SCIENCE

Here's What A Chimp Drum Solo Sounds Like

06/23/2015 02:30 pm ET | Updated Jun 23, 2015
John Foxx

It's definitely better than Nickelback.

A new paper published in Scientific Reports analyzes the rhythmic stylings of a chimp named Barney -- and shows that chimps may be more musically inclined than we previously thought.

Researchers at the Biomedical Primate Research Centre in the Netherlands recorded Barney banging on a barrel back in 2005, but a scientific analysis of his performance wasn't published until last week. At the time of the recording, Barney, a "low-ranking" chimp living in a group of five adult males, was 24 years old.

Here’s a short clip of Barney’s drumming, which the paper notes was not prompted by humans in any way:

Though it’s not unusual for chimpanzees to beat on objects or their own bodies in the wild, the paper notes that this behavior “has, musically speaking, little in common with human drumming.” That’s because it's typically less rhythmic. According to the paper, an “essential characteristic” of human drumming is “beating at regularly spaced time intervals” that “makes the occurrence of the next beat(s) predictable.”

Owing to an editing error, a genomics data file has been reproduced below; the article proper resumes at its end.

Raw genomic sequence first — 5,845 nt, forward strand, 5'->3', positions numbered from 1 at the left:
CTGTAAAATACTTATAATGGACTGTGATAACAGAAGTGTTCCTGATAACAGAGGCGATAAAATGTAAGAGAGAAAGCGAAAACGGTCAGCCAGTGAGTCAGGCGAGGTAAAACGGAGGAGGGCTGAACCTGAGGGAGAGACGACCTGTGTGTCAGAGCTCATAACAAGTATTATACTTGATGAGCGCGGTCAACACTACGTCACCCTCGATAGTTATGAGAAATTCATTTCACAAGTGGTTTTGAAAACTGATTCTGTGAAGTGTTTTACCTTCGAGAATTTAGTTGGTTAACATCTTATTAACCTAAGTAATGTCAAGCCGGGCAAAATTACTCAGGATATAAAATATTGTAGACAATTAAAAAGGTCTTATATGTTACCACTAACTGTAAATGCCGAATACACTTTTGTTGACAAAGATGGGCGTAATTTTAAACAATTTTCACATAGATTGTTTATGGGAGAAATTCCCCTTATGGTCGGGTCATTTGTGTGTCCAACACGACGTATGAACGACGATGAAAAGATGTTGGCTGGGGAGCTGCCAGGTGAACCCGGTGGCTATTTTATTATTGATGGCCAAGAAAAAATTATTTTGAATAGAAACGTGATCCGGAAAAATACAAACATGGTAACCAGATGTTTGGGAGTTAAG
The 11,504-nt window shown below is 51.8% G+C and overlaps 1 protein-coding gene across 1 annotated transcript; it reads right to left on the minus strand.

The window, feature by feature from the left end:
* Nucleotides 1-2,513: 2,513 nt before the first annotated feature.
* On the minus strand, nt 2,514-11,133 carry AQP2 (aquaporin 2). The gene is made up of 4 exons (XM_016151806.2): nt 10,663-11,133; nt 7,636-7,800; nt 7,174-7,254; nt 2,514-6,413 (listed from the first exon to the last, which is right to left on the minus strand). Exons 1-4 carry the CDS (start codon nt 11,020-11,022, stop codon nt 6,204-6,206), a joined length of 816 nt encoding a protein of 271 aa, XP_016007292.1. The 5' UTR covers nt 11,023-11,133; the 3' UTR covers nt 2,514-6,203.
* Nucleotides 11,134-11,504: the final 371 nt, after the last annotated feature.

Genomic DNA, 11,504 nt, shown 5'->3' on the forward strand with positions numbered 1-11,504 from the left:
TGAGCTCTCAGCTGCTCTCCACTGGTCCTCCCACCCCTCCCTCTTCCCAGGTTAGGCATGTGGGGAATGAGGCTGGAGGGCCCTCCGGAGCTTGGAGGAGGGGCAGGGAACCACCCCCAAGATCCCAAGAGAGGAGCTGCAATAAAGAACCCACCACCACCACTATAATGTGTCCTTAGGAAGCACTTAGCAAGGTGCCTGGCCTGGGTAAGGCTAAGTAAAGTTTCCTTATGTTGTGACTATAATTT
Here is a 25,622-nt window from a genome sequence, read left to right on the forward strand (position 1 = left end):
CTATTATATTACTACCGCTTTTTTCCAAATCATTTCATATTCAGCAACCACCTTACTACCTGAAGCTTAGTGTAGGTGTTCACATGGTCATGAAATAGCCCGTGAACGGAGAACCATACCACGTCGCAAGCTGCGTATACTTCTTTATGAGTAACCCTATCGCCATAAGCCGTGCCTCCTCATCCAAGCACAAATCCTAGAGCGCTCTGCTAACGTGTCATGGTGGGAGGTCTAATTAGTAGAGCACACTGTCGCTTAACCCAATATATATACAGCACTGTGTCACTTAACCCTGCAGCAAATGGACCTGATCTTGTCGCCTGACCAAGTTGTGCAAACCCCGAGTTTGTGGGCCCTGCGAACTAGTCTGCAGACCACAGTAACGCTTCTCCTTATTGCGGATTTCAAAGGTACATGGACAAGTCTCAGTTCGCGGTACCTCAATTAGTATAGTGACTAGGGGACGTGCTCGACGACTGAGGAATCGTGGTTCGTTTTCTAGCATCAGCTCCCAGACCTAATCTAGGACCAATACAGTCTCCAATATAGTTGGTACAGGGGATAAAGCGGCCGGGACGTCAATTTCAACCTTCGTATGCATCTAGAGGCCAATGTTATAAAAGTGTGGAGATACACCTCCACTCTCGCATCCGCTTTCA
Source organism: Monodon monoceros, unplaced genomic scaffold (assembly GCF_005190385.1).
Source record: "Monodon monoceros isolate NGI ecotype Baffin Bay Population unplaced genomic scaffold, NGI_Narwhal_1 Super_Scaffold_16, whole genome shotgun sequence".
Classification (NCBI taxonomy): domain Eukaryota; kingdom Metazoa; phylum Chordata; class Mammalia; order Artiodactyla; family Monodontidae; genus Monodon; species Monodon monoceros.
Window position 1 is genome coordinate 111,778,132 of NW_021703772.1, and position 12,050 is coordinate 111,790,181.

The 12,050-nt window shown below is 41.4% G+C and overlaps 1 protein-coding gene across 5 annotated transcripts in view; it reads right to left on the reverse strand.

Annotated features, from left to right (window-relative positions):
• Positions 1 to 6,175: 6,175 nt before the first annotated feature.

While he probably won’t win a Grammy anytime soon, Barney does indeed hit his barrel at regular intervals.

Analysis also showed that Barney’s drumming had an average tempo of 257 beats per minute, which, according to the paper, is “close to human tempo for rhythmic music.”

Humans already know that chimps use drumming to express aggression or impress a mate. However, Barney’s performance didn’t appear to serve any specific purpose or communicate any particular message. That’s similar to human drumming, which the paper notes does not need to have a “particular purpose or context.”

Additionally, while most chimps' drumming lasts only a few seconds, the paper says, Barney’s drum solo went on for around four minutes as he remained totally focused on the barrel.

Researchers believe that their analysis of Barney’s drumming could be the first piece of “strong evidence” that there’s an evolutionary link between the “wild beating” of chimpanzees and music performed by human beings.

“Barney’s performance confirms that the chimpanzee, our closest relative, could indeed be capable of drumming like a human,” the paper says.

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